Straight out of the box, I think Zoom are onto a winner with this unit. It not only looks slick, but the build is pretty tough too. Housed in a metal chassis, this unit is going to withstand more than the ordinary wear and tear of the home studio or when used out and about for location recordings. It’s a very real option that wasn’t available on previous Firewire units, where and external power supply was required. The TAC-2R busses power direct from the Thunderbolt port, so you can run it with a laptop and no additional power source. It is nice to see that guitarists continue to be catered for when Zoom design their interfaces as both inputs on this model can be switched to a Hi-Z input for direct guitar recording. The two inputs are very flexible with the ability to accept microphones, line level or guitars on the one combination connector. The large volume control is a nice aesthetic touch, but it doesn’t really serve any purpose beyond that. I find the master volume on an interface is more of a ‘set and forget’ control and not something that demands attention. It does work well in giving the unit an all-round audiophile look that will appeal to some users.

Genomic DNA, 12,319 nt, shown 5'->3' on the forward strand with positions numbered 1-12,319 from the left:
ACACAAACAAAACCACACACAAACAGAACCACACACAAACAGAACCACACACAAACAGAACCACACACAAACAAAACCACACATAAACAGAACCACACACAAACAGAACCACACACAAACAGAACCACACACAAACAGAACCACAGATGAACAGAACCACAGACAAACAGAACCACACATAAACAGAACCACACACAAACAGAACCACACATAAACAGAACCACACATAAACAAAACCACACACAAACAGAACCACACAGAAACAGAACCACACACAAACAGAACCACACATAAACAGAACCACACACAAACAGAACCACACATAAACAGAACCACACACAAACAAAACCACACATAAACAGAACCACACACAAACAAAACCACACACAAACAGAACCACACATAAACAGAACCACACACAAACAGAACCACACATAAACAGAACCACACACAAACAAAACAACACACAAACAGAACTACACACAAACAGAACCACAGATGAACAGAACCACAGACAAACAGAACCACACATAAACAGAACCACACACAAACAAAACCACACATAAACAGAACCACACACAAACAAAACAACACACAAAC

Obviously, there is one hitch with this unit, and that’s the fact that it’s a Mac only device, so the PC users will have to look at Zoom’s USB devices for now. That aside, this is a very powerful unit for its size and comfortably delivers 24-bit/192kHz audio both directions without any audible latency. Surprisingly, with the move to the modern Thunderbolt connection, Zoom have still considered additional legacy hardware requiring MIDI information and two 5-pin DIN connectors are supplied. It’s good to see the old format just refuses to go away. Only time will tell how well these units are going to be received. I am going to put it out there and say that a number of you will already want one before you have even read this. Zoom have cracked the market and price point with this device and I think it will indeed prove to be very popular.